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Predatory vision : 3D imaging and the transformation of screen-space

Woodcock, Rose 2011, Predatory vision : 3D imaging and the transformation of screen-space, Text, vol. 11, Special Issue : Website Series, pp. 1-10.

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Title Predatory vision : 3D imaging and the transformation of screen-space
Author(s) Woodcock, Rose
Journal name Text
Volume number 11
Season Special Issue : Website Series
Start page 1
End page 10
Total pages 10
Publisher Australasian Association of Writing Programs
Place of publication Nathan, QLD.
Publication date 2011-04
ISSN 1327-9556
1613-4117
Summary Despite Wheatstone’s academic interests in the device, the stereoscope languished somewhat as an optical toy. Yet the advent of 3D screen-spaces for home and mass entertainment suggests today’s consumers and practitioners of screen culture hold the view that screen culture will be ‘improved’ through 3D imaging technologies. Like cinema and photography, stereoscopic 3D imaging has the potential to transform visual culture. But what is transformed, as optics and electronic imaging techniques deliver Alice in Wonderland in 3D? This paper links the advent of 3D cinema and TV to the notion that vision is itself a ‘technology of the visual’. As such, our innate binocular stereoacuity is ripe for exploitation by developers of 3D imaging technologies. I argue that contemporary 3D imaging marks an epistemological visual-perceptual shift: toward screenspaces becoming spaces for potential action. Such a shift entails seeing as doing rather than seeing as thinking. 3D imaging exploits binocular vision’s spatial acuity (stereopsis), but is effective only for objects within near distal space. The 3D effect tapers off dramatically for objects only some metres away, because the two retinal images lack significant lateral disparity (difference) to trigger stereopsis: the imagery flattens out and becomes ‘monoscopic’. Information available from conventional 2D media entails a peculiarly unspecified spatiality. Perceptually, the contents of a conventional cinematic screen are like those of a painting: they are situated neither near nor far, and constitute a shared and ambiguous visual space. Our own eyes are like those of a cat: frontally placed for predatory action. The visuality of 3D screen-spaces assumes a perceptuality of the near-by and close at hand, since this is the structure of the visible information to which stereopsis is adapted to respond. Noting the binocular acuity of predatory animals, as well as some etymological links, this paper examines the implications of perceptually ‘capturing’ the sensation of visually solid objects in one’s immediate space. Stereopsis is about decisive action within an immediate environment: but it also presupposes the single viewpoint of an active observer toward which the 3D imagery is targeted.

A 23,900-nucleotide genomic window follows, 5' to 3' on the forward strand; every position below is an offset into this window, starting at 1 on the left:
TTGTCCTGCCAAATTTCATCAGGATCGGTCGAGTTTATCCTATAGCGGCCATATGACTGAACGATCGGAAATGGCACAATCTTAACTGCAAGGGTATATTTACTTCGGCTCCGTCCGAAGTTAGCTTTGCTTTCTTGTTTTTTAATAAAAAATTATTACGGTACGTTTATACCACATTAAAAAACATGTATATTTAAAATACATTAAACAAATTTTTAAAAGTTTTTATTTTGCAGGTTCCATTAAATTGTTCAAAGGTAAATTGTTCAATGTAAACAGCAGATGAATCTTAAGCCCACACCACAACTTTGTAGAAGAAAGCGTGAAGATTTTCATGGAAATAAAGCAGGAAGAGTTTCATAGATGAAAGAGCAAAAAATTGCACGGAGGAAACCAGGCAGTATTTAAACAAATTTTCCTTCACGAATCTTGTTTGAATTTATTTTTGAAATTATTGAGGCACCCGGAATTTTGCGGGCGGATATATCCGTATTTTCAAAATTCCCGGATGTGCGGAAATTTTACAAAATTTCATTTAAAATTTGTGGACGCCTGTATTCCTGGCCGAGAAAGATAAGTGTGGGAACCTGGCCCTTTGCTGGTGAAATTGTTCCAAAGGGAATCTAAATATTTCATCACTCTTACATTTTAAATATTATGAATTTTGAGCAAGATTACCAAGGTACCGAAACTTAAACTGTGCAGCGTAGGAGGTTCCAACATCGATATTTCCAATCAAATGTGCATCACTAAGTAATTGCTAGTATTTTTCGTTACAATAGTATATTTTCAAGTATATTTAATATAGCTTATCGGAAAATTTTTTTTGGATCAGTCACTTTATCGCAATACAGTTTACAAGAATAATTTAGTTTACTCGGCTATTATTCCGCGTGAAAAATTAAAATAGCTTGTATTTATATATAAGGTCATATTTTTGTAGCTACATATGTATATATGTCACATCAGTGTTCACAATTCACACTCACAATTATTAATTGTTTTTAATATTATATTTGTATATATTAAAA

Notes Reproduced with the kind permission of the copyright owner.
Language eng
Field of Research 190104 Visual Cultures
HERDC Research category C1 Refereed article in a scholarly journal
HERDC collection year 2011
Copyright notice ©2011, Australasian Association of Writing Programs
Persistent URL http://hdl.handle.net/10536/DRO/DU:30045411

Document type: Journal Article
Collections: School of Communication and Creative Arts
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Every reasonable effort has been made to ensure that permission has been obtained for items included in DRO. If you believe that your rights have been infringed by this repository, please contact drosupport@deakin.edu.au.